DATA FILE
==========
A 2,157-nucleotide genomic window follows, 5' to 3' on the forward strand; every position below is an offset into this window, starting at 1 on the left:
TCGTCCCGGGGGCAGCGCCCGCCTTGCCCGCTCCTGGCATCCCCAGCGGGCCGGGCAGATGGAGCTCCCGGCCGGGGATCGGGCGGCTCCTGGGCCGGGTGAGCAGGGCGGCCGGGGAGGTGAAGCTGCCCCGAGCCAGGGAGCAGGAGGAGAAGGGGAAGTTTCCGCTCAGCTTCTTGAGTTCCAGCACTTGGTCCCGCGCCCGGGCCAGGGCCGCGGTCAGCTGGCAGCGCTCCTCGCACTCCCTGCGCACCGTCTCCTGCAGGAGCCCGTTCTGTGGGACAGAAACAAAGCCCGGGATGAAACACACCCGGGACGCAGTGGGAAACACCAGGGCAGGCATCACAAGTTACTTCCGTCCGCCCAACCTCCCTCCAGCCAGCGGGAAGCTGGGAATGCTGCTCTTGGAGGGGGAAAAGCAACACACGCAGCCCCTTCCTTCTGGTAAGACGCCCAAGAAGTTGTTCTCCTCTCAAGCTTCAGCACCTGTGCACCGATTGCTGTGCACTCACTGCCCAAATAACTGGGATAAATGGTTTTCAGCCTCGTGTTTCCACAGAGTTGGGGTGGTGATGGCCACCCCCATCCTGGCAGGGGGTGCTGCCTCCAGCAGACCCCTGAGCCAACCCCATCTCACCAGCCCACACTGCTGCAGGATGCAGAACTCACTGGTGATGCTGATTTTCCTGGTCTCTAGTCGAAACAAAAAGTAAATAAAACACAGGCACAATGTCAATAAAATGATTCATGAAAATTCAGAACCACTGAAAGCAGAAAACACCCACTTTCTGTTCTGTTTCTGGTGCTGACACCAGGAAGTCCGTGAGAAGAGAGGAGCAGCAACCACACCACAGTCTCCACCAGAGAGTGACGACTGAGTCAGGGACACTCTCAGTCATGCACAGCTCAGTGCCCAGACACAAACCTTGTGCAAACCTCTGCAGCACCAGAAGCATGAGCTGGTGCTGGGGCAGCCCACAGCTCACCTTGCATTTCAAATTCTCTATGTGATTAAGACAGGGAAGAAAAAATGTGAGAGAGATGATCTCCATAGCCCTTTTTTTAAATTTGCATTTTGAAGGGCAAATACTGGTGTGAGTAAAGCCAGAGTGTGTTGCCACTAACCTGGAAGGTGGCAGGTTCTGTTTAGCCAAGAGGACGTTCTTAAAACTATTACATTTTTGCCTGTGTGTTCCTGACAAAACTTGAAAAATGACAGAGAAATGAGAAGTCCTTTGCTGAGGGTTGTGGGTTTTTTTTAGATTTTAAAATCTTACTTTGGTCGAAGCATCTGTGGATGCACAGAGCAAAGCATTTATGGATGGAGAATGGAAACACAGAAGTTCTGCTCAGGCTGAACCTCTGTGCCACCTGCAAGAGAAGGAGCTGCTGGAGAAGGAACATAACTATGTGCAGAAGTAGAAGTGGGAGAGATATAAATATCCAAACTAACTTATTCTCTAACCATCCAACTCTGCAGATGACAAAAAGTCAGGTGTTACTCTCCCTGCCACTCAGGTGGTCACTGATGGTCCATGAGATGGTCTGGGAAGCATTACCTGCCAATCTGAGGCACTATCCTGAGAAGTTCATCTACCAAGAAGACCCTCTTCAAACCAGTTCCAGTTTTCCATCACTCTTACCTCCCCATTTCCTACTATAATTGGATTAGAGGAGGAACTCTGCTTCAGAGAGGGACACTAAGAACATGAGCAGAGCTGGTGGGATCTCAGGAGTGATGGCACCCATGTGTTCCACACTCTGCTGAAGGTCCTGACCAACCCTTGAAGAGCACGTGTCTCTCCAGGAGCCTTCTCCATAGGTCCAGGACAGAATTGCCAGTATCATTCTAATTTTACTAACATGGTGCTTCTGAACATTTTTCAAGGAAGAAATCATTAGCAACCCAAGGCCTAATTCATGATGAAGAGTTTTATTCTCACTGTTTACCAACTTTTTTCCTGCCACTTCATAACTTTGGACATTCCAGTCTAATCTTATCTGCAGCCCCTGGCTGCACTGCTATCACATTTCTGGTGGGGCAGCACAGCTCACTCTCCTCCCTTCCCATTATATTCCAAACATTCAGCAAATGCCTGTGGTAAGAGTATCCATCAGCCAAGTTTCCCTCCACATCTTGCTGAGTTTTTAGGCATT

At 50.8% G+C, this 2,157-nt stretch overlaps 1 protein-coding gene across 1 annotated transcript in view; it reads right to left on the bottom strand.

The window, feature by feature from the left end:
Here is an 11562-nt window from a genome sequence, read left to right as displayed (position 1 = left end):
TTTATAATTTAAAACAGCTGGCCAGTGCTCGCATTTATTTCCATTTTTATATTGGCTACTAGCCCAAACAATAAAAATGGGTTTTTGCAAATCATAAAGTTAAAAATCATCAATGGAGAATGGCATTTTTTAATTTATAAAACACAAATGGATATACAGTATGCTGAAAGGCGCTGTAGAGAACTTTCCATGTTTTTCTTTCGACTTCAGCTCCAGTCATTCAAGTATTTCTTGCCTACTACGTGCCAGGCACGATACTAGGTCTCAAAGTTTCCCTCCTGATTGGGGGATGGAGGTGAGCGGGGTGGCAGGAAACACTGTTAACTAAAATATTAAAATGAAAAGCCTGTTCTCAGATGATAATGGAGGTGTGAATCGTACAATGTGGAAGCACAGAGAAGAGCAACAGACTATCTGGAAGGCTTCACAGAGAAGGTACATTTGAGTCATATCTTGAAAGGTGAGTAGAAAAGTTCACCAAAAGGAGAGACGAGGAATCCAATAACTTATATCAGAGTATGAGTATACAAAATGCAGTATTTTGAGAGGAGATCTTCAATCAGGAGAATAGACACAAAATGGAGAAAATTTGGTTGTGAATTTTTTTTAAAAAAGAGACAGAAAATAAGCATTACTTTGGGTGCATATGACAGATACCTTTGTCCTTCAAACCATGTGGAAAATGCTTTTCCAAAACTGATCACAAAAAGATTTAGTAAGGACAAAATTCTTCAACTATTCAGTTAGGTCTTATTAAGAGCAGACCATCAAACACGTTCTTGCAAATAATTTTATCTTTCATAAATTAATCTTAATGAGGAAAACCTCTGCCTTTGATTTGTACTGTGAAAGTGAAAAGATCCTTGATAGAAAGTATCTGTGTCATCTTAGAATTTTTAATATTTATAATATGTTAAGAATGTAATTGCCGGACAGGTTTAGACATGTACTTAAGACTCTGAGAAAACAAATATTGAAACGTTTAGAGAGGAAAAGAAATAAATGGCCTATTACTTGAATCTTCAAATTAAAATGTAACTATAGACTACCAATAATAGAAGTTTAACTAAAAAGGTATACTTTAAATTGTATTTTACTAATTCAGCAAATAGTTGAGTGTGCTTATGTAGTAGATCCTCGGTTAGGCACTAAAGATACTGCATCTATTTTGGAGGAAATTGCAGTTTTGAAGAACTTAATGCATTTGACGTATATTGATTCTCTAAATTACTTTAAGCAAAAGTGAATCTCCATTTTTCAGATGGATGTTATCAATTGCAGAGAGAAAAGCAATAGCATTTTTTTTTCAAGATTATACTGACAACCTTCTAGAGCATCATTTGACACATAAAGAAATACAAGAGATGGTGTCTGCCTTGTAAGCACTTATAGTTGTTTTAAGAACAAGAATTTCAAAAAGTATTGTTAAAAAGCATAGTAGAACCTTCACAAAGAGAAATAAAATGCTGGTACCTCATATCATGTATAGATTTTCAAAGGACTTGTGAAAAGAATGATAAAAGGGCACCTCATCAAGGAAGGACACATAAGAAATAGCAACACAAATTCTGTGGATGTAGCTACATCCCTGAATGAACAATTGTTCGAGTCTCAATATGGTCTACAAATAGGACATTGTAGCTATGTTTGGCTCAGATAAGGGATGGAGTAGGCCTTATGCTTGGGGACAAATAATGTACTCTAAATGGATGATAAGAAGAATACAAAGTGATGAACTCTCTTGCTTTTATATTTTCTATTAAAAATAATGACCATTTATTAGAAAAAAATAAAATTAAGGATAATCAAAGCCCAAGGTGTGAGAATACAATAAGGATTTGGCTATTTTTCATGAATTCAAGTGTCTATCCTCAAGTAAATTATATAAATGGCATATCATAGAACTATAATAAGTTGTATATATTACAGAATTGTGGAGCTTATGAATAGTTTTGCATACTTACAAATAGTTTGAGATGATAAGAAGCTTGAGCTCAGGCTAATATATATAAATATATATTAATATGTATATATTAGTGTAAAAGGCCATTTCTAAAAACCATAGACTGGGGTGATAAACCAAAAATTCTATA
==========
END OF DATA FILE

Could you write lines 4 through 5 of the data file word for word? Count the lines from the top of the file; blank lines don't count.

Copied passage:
The window, feature by feature from the left end:
Here is an 11562-nt window from a genome sequence, read left to right as displayed (position 1 = left end):